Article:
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Renewables industry touts ‘untapped’ potential, superior safety vs nuclear

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THE renewables industry said its potential for providing energy is “untapped” while its safety record is superior to that of nuclear energy, which the government is considering adding to the power generation mix.

“If we need more power, the renewable energy potential of our country is already at 250 gigawatts, and that excludes solar energy. It is an untapped resource (that) is safe, reliable, and perfect for scaling from small communities to big cities,” Gerard C. Arances, the convenor of the Power for People Coalition, said in an e-mail.

Malacañang said Wednesday that Executive Order (EO) No.116 authorized a study on the feasibility of nuclear energy and called for the development of a national policy on nuclear energy.

The order indicates that a nuclear energy program is at hand which will aid in achieving energy security and shield consumers from price volatility, Energy Secretary Alfonso G. Cusi said.

The inclusion of nuclear energy in the generation mix “may add problems,” according to Bayan Muna Partylist.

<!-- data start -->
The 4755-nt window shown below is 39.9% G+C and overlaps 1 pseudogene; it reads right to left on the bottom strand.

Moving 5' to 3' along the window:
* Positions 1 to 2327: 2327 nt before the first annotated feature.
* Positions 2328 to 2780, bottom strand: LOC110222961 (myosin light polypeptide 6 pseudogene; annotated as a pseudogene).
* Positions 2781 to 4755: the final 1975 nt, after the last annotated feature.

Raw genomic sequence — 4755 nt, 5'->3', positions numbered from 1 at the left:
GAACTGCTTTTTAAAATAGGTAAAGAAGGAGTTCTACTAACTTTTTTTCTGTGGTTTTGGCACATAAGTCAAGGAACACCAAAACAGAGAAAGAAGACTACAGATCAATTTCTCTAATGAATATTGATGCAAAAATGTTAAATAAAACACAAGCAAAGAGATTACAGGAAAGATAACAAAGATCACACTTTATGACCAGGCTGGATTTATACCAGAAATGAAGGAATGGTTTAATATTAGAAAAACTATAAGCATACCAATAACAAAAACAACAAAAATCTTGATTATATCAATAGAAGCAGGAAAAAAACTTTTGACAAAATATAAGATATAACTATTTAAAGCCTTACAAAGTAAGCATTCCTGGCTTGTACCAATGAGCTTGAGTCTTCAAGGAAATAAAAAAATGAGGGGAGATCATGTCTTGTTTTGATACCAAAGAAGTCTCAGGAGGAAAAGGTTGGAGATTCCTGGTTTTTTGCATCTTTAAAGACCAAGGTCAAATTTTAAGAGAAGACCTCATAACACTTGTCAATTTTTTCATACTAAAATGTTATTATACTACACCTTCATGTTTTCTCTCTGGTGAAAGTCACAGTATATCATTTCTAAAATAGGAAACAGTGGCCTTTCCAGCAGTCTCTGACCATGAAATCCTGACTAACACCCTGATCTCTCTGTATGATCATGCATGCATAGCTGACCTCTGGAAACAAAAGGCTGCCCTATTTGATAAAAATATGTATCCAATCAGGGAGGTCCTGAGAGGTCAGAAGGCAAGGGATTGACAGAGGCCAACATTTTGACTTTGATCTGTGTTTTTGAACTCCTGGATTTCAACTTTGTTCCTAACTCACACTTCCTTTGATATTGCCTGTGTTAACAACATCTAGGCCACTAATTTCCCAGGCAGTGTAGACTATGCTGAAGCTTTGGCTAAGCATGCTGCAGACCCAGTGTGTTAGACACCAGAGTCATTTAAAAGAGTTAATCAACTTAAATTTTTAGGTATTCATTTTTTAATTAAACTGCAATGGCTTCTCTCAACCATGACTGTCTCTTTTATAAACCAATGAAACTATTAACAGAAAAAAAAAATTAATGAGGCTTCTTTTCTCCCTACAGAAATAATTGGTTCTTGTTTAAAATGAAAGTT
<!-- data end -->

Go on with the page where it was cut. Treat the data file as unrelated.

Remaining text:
“The government should instead concentrate on renewable energy rather than dangerous sources of power like the long-mothballed Bataan Nuclear Power Plant,” Representative Carlo Isagani T. Zarate said in a statement.

The EO, which President Rodrigo R. Duterte signed on July 24, constitutes the Nuclear Energy Program Inter-Agency Committee, which will be conducting the review on nuclear adoption. The committee will be led by the Department of Energy (DoE) and the Department of Science and Technology (DoST).

It will evaluate the viability of the 620-megawatt BNPP.

Mr. Zarate said the “dangers and disadvantages far outweigh the presumptive benefit” of the potential reopening of the nuclear facility.

According to the DoE, nuclear generation will be beneficial if the Philippines manages to address infrastructure gaps and meet other requirements set by the International Atomic Energy Agency (IAEA).

“(N)uclear energy is one of the cheapest sources of electricity and the cleanest, with near-zero emissions,” said Dr. Carlo A. Arcilla, director of the DoST’s Philippine Nuclear Research Institute.

However, Mr. Zarate disputed the claim that nuclear power is cheap and a low-carbon source.

“(W)hen all the energy-intensive stages of the nuclear fuel chain are considered — from uranium mining to nuclear decommissioning — nuclear power is not a low-carbon electricity source. Nor is it cheap,” he said.

Senator Sherwin T. Gatchalian said in a statement said the study must be done with “utmost transparency” and that the public should be “well-informed on the inherent risks and potential of nuclear power.”

The government will work closely with the IAEA and other experts in introducing nuclear power into the generation mix, Mr. Cusi said. — Adam J. Ang





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